Recently Google Webmaster tools was updated with a new look and feel as well as new Webmaster options. As part of that update I have noticed that authorship and site publisher links between your Web presence and Google+ have gained importance.
The Google Structured Data Testing Tool gives Webmasters a quick and easy way to check if the link between their blog site and Google is properly configured. In my case I had authorship properly set up, but had not even heard of establishing a publisher link.
After a bit of investigation, it’s clearer to me what authorship and publisher mean to Google.
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Authorship is a way for Webmasters to connect their articles and unique content to their Google+ profiles in order to tell Google that they have ownership of the content. This may help Google fight content scrapers which currently is a major problem. An extra bonus is that claiming authorship will show your Google+ picture in search results beside your Web site when people search for your content.
The basic concept of authorship is that you set up your Web site so that each of your content articles contain a hyperlink containing the attribute rel=”author” back to your Google+ profile. Then you add a link back your Website in your Google+ profile. Alternately you can use an email method to claim authorship, but I can’t speak for this since I haven’t tried claiming authorship this way.
You can set up authorship on your own domain or even on a site you don’t own, but where you have contributed content. So for example you can claim authorship on a guest post you have made.
Properly setting up authorship with Google is relatively straightforward in theory but can get confusing in practice. If you are looking for in-depth instructions, then here is a link to Google’s step-by-step guide to setting up authorship.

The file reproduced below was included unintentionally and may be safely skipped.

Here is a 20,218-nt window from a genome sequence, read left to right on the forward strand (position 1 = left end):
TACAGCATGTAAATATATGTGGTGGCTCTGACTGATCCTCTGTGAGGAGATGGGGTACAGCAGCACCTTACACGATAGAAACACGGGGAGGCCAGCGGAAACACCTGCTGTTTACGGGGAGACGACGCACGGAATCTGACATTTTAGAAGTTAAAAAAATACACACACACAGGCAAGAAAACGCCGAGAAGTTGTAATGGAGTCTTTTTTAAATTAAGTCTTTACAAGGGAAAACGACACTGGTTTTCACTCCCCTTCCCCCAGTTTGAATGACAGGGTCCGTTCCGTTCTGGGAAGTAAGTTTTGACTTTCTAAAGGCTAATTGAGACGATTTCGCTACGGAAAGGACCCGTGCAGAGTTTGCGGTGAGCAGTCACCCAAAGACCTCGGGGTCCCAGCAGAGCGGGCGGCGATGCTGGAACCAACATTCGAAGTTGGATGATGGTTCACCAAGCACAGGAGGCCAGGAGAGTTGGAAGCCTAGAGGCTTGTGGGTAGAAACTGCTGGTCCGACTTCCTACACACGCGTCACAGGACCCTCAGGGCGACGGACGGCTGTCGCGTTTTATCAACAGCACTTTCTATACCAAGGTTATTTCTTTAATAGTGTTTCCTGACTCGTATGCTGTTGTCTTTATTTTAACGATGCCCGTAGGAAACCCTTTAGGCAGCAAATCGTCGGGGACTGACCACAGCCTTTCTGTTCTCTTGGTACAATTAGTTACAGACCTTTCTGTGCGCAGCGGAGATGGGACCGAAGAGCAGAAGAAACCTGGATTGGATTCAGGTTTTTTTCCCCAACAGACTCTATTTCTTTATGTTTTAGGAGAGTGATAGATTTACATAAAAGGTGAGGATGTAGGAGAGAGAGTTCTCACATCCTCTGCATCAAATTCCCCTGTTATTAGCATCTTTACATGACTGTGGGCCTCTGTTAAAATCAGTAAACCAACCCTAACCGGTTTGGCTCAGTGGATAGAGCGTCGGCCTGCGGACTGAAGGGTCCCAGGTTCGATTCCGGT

Setting yourself up as a publisher of a site means claiming ownership of the site itself. Google wants you to do so by linking your Google+ Page with your Web site’s home page. Just to re-hash, this means that Google does not want or need you to link each article on your site, just your site’s main page. If you’re not sure about how to set up a Page in Google+, here are Google’s instructions.
I’m still not quite sure of the benefits of claiming to be a site publisher, but in the interest of thoroughness I have done so with my site. Google mentions it might be useful for something they call Direct Connect, but from what I understand this just means that people can find your site in Google search by putting a plus sign in front of your brand. This might be useful for major brands such as Dell. I think the primary advantage of linking your site to a G+ page is that your page/site details will appear as an information blurb on the top right side of search results done for your brand.
A final advantage is that Google search will try to use publisher information for your site to match your specialities from authorship with the interests of searchers via their authorship. Seems interesting, but I’m not sure how far along they are in implementing this. Authorship and author profile will continue to become growing factors in search relevancy, so this is something to consider.
To claim site publisher status, you’ll need to own a Google+ Page. In your page you’ll need to register your Web site’s address in your page profile. Once you’ve done this, you can link to your Google+ Page from your site with a hyperlink that also contains the attribute rel=”publisher”. Again, this seems quite straightforward, and for more detailed instructions, point your browser to Google’s detailed instruction page.
Properly configuring Google Authorship and site Publisher status used to be more confusing before Google came out with their Structured Data Testing Tool. Now that I’m able to use Google’s tool to immediately test the results of adding the necessary rel=”author” and rel=”publisher” hyperlinks, it’s become much easier to properly configure your site for Google.
If you are running on a hosted blogging platform such as WordPress.com, then you’ll need to add a text widget to your menu bar into which you can put your hyperlinks. If you own your own server, then adding the links shouldn’t be a problem.
As to the markup, on your main page you’ll want to add both the author and publisher hyperlinks as follows:
<a href="http://plus.google.com/[Your Google+ Id number]" rel="author">My Authorship on Google+</a> <a href="https://plus.google.com/[Your Google+ Page Id number]" rel="publisher">Find me on Google+</a>
Then on all of your content pages, include just the authorship markup:
<a href="http://plus.google.com/[Your Google+ Id number]" rel="author">My Authorship on Google+</a>
Once you have this in place, test your markup in Google’s Structured Data Testing Tool. Make sure to test both your site’s home page as well as one of your content pages. The testing tool has a section for authorship and for site publisher. If you added your markup correctly, then you should see both working properly.